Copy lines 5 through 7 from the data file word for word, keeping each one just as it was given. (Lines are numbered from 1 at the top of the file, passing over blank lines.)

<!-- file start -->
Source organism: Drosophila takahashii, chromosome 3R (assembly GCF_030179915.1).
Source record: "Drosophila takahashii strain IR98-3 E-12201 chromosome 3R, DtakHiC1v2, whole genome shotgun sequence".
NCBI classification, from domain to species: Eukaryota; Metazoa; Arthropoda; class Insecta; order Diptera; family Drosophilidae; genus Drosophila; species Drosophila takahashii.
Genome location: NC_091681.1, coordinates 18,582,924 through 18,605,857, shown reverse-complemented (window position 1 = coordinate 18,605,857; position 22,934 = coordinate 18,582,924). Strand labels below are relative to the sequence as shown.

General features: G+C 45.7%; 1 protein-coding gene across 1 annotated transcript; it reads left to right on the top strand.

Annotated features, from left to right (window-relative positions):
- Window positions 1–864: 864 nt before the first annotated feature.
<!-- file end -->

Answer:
General features: G+C 45.7%; 1 protein-coding gene across 1 annotated transcript; it reads left to right on the top strand.

Annotated features, from left to right (window-relative positions):
- Window positions 1–864: 864 nt before the first annotated feature.